Take Responsibility for Your Career by Adopting an Entrepreneurial Mindset

It is easy for a term like entrepreneurial mindset to become a cliché, so let me frame it simply as: An entrepreneur is someone who finds a way to deliver something that someone else needs.

Usually, when we think about an entrepreneur, we envision a small business. But small businesses have a way of becoming big businesses when they solve the equation of knowing what the customer wants, knowing about marketplace trends and knowing what their competitors are doing well.  But it’s also knowing what’s missing!

That might seem obvious in the world of commerce, but it applies equally to you as an individual, the entrepreneur who is in charge of your own career.  Make no mistake about it. As a salaried employee or manager, you might not feel like an entrepreneur. But if you don’t take self-responsibility for your own career, you give permission for others to define you. Don’t rely on your manager to be responsible for your career. They have their own challenges and besides, why would you give away the power over your destiny?

The only way you will exceed your wildest dreams is to see yourself as an entrepreneur. No matter how great of a team player or compassionate leader you see yourself as being, at the end of the day, you are an individual selling a service. That service is your professional ability to make others successful and you are selling it to your employer for a price.

A company’s loyalty to you extends only as far as your value to the company at this moment and how you are positioned for contributing to their bigger future.  It’s all about knowing the KPI’s that your company will measure your value. Working hard and being loyal are wonderful attributes but not enough to sustain guaranteed employment or promotion.

Let’s break this down into two sectors: the outside you and the inside you.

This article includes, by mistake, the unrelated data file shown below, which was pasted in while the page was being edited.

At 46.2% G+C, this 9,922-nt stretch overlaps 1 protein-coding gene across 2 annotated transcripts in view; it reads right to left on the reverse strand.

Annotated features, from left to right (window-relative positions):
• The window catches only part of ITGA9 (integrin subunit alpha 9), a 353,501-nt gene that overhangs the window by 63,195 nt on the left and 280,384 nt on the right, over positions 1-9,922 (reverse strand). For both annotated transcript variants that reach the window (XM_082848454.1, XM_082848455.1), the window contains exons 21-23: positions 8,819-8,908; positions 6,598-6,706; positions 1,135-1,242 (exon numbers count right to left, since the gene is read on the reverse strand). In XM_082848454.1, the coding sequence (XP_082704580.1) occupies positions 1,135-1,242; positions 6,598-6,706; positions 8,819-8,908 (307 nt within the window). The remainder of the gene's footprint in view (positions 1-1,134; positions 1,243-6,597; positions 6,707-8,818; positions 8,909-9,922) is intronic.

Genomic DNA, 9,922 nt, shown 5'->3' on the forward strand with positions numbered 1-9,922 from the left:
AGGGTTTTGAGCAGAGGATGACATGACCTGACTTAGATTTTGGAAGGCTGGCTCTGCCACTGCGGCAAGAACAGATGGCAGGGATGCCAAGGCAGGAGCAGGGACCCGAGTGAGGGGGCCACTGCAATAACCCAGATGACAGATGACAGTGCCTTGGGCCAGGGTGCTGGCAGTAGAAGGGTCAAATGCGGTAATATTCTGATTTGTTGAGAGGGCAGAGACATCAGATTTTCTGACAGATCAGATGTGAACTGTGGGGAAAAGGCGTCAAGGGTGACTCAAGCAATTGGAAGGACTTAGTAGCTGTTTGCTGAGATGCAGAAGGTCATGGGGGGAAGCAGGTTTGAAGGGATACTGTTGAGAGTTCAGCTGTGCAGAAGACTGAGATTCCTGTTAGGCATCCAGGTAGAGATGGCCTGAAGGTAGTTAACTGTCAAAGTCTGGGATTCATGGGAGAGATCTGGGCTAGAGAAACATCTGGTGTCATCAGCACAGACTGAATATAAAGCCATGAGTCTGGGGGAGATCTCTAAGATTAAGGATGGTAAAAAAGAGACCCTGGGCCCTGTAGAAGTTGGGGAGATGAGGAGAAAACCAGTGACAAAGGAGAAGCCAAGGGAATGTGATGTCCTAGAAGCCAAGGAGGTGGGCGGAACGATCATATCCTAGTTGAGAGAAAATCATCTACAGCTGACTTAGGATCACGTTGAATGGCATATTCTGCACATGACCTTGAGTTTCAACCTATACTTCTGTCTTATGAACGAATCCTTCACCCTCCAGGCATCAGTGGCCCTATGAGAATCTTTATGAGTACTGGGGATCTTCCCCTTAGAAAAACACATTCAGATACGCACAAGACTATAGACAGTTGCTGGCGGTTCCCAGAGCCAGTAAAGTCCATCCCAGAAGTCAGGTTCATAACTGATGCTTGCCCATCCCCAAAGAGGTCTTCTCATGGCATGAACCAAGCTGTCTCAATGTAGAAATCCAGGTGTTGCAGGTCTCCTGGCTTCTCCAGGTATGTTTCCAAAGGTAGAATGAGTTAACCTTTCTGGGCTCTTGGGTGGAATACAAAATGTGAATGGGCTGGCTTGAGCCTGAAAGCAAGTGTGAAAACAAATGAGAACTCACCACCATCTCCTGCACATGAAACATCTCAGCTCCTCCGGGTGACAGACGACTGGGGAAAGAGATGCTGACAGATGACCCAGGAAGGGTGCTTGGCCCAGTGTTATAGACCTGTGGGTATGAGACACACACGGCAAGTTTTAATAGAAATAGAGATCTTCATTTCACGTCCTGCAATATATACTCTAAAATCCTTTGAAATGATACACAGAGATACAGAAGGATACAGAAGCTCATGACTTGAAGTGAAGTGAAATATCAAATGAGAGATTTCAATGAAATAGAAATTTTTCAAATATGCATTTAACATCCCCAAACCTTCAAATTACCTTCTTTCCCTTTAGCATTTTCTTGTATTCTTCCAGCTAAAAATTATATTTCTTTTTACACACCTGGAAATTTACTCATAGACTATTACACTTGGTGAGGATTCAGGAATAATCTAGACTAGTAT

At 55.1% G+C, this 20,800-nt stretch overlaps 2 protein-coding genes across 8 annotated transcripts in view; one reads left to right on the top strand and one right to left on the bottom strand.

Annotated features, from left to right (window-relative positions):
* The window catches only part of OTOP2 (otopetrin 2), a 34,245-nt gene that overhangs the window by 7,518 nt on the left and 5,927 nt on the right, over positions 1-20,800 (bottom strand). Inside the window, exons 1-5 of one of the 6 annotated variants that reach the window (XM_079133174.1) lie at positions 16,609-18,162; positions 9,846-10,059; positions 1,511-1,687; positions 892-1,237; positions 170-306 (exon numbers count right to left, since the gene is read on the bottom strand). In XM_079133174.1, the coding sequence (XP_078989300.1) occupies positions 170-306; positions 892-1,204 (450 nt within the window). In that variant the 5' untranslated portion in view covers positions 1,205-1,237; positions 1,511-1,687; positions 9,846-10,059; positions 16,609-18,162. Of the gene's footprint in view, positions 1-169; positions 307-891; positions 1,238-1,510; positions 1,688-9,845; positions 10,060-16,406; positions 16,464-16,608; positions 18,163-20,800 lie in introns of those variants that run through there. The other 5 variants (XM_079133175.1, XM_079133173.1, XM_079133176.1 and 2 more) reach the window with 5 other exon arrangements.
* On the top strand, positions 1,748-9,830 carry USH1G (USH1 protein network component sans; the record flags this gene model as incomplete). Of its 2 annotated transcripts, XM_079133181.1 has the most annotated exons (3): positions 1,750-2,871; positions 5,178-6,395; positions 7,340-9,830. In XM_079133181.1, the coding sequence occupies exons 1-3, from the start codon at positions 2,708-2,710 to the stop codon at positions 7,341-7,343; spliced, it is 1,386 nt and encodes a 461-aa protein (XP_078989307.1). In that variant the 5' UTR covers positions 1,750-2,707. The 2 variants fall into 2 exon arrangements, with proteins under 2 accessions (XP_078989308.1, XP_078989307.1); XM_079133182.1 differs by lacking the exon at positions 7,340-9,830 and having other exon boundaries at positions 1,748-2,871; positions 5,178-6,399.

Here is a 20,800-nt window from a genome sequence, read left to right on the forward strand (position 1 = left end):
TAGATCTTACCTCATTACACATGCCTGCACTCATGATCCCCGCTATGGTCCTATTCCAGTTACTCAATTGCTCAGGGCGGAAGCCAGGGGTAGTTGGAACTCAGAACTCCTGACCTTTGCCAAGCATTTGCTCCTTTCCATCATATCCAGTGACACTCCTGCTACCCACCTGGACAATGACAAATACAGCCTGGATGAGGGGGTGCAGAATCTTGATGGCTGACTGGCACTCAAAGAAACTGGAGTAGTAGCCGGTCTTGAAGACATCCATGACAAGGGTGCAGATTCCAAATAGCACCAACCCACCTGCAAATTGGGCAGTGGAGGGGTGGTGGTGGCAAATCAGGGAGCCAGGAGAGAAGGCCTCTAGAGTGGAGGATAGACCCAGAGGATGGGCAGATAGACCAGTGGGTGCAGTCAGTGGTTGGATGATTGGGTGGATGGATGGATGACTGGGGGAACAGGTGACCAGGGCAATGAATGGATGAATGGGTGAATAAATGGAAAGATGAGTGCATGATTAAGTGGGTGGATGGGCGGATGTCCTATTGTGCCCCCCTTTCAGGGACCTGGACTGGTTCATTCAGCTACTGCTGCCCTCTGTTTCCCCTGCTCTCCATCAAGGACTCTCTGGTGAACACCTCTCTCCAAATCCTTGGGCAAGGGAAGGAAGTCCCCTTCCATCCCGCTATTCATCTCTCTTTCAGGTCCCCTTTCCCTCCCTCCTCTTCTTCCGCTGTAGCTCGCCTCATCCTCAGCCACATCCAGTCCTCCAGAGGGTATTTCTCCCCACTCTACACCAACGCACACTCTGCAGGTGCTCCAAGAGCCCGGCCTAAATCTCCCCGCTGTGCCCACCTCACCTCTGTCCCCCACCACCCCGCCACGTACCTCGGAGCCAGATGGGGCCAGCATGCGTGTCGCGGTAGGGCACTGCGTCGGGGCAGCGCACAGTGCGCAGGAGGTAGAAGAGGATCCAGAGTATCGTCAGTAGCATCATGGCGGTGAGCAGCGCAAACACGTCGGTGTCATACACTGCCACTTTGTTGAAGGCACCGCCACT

The Outside You

The “outside you” represents you as an individual; the person that you are. Your career is your entrepreneurial business. You need to know what to offer to stay attractive to your current employer or to be attractive to a new employer. What differentiates you from the competition? An ability to manage teams in hybrid and distributed scenarios might be a new piece of expertise that you could embrace. Or perhaps learning about a new technology that is taking your industry by storm.

At the same time, be savvy about your current job market. Who’s hiring? Who is rated as a great place to work for? Which companies are now on your radar as geographic requirements have changed and how large is your network to find individuals who can sponsor you?

The Inside You

The same applies to your present employer. What’s hot and valuable? What does your employer value and what are they expecting from you? Someone who understands the ins and outs of Diversity, Equity, Inclusion, and Belonging (DEIB), or cyberhygiene, or distributed teams?

Become indispensable with your current employer while staying sharp to act upon opportunities to interview with other companies for assessing your value in the marketplace.  It’s all about what the market wants and how you can pivot your career to find and capture the job of your dreams.

 

Wisdom Tips:  

Book time to self-reflect so you’re aware of what’s going on around you.  Whether you run a kitchen-table solo-business, or you’re on a career track in a Fortune 500 company, there are skills, physical, technical, intellectual, and political that must be discovered and mastered. Take the time to learn something new about your profession, using microlearning techniques.

Expand your internal network – people who can help showcase your value and expertise within your company. Reciprocate in the form of “netgiving”.  It can be as simple as a thank you note or offering to return the favor by coaching one of their direct reports.

Review your LinkedIn contacts and identify who you could benefit from a deeper connection.  Reach out with a personal request as to why you would love to connect. Think about how you might reciprocate for their time and do it quickly.

To paraphrase Michael Gerber, author of The E-Myth Revisited, spend some time working ON your career, rather than spending all of it working IN your career.

That’s what the Entrepreneurial Mindset represents: the art of staying aware of what the market needs and identifying how you can expertly provide it with authenticity and Intention.